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Tuesday, 23 October 1984
Page: 2235


Senator HAINES(5.55) —I am afraid that I had considerable difficulty in taking Senator Chaney's speech any more seriously than on occasions he appeared to be taking it. I cannot understand how any Bill on which there will be 19 speakers can be considered in any way to have been gagged or how democracy can be impugned in any way by closing that debate. Nineteen speakers on the second reading of Appropriation Bills is quite ample. As Senator Chaney pointed out, it is perfectly normal at the end of each session, regardless of whether or how it has been curtailed, for guillotine or gag motions to be moved, and Oppositions produce the sorts of howls of protest that this Opposition has produced. This sort of thing will happen until and unless the Australian Parliament operates a regular and set schedule or permanent guillotine similar to those which operate in some other Westminster-type parliaments where it is normal practice for Bills to have time limits applied to them.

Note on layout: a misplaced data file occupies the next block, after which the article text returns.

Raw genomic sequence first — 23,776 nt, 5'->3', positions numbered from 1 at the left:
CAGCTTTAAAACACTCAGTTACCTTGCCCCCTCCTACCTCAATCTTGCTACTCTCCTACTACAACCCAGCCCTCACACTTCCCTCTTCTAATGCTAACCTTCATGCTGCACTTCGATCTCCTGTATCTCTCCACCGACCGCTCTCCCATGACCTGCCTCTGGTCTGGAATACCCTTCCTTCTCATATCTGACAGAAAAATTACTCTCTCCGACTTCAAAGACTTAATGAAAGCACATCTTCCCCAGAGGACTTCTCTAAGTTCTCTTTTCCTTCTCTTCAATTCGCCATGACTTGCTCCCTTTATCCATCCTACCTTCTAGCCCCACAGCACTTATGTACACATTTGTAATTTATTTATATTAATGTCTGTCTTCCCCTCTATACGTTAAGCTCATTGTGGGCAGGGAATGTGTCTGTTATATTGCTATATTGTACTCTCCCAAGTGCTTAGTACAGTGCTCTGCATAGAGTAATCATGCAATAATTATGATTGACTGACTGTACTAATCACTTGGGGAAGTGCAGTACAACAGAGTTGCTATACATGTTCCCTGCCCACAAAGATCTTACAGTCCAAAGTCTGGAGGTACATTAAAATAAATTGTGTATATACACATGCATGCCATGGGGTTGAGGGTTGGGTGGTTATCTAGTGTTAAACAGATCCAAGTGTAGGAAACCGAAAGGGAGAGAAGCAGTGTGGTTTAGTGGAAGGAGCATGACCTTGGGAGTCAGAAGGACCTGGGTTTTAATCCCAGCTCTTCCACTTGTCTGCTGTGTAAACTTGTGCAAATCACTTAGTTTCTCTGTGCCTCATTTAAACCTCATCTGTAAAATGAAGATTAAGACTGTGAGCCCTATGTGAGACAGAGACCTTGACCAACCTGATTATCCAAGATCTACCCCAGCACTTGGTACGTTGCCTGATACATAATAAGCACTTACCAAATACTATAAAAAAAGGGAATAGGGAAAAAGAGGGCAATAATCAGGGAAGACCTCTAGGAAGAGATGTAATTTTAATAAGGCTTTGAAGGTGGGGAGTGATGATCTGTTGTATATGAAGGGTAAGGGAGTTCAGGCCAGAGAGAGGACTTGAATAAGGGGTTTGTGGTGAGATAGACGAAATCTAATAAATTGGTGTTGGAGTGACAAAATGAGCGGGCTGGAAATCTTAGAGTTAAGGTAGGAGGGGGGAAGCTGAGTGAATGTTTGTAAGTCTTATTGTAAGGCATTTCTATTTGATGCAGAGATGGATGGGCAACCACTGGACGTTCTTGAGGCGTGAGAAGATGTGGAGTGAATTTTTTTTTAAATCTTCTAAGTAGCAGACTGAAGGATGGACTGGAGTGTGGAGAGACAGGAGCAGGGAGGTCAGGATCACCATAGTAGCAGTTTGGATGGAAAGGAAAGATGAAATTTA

Senator Chaney raised the report of the Costigan Royal Commission on the Activities of the Federated Ship Painters and Dockers Union. I suggest with respect to my friend Senator Chaney that that was something of a red herring, given the impassioned speeches yesterday, not least from Senator Durack, with regard to privilege attaching to that report and the Murphy report. There is no question that a number of these Bills have to be got through quickly. The Defence Legislation Amendment Bill, for a start, is urgent because, amongst other things, it establishes a Defence Force Tribunal which will give members of the Defence Force the right enjoyed by most other sections of the community of representation in their own industrial affairs, including pay fixing machinery. The Conciliation and Arbitration Amendment Bill and the Trade Practices Amendment Bill, which I would have thought the Opposition would have been as keen as we are to defeat, are a major feature of industrial relations and of considerable concern to a large number of people, not least small businessmen who deserve not to be kept in the sort of uncertainty that they are currently facing with regard to sections 45D and 45E. I do not think we or anybody else have to apologise for agreeing to the curtailment of tedious, lengthy and repetitive debate on some of those pieces of legislation.